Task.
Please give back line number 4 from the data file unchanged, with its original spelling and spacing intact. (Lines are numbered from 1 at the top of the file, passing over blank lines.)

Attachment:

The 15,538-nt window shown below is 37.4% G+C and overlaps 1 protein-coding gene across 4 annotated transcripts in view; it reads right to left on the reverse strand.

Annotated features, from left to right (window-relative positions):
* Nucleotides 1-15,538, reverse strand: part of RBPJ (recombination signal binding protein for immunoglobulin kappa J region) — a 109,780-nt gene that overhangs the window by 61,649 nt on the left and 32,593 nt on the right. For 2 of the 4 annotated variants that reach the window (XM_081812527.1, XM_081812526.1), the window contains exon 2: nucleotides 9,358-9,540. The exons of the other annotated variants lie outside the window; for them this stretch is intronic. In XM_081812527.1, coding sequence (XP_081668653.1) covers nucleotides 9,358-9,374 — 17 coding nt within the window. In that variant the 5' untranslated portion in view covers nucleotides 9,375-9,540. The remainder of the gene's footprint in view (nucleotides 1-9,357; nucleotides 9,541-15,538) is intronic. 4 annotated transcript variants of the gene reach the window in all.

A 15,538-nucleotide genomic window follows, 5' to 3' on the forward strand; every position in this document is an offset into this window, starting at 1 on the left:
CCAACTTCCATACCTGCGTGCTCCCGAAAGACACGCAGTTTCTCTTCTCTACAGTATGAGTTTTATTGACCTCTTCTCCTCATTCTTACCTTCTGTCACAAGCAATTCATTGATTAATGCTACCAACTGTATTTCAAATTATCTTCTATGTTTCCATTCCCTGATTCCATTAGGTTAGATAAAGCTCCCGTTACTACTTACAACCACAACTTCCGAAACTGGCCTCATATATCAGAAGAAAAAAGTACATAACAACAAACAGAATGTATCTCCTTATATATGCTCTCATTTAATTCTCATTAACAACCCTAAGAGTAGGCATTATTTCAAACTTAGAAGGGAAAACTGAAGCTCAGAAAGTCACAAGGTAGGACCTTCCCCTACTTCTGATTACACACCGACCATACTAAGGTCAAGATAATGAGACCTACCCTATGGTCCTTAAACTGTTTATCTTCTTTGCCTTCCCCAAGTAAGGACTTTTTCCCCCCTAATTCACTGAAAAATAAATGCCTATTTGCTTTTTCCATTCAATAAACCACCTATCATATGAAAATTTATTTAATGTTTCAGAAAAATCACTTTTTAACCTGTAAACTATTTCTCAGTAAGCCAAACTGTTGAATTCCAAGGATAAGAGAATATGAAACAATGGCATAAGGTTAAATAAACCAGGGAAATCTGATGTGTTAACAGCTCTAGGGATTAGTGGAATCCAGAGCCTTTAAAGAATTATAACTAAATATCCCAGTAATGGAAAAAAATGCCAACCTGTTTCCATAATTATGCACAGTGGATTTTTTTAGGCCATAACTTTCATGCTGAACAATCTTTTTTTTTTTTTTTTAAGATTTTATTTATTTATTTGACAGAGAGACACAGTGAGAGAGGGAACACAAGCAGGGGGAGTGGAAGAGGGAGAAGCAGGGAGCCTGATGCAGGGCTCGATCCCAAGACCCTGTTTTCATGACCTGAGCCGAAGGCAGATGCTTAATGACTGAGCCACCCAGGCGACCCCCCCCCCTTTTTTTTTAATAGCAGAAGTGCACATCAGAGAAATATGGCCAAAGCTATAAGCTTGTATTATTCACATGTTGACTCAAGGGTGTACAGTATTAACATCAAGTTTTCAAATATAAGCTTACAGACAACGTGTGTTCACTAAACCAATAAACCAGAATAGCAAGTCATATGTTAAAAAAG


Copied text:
A 15,538-nucleotide genomic window follows, 5' to 3' on the forward strand; every position in this document is an offset into this window, starting at 1 on the left: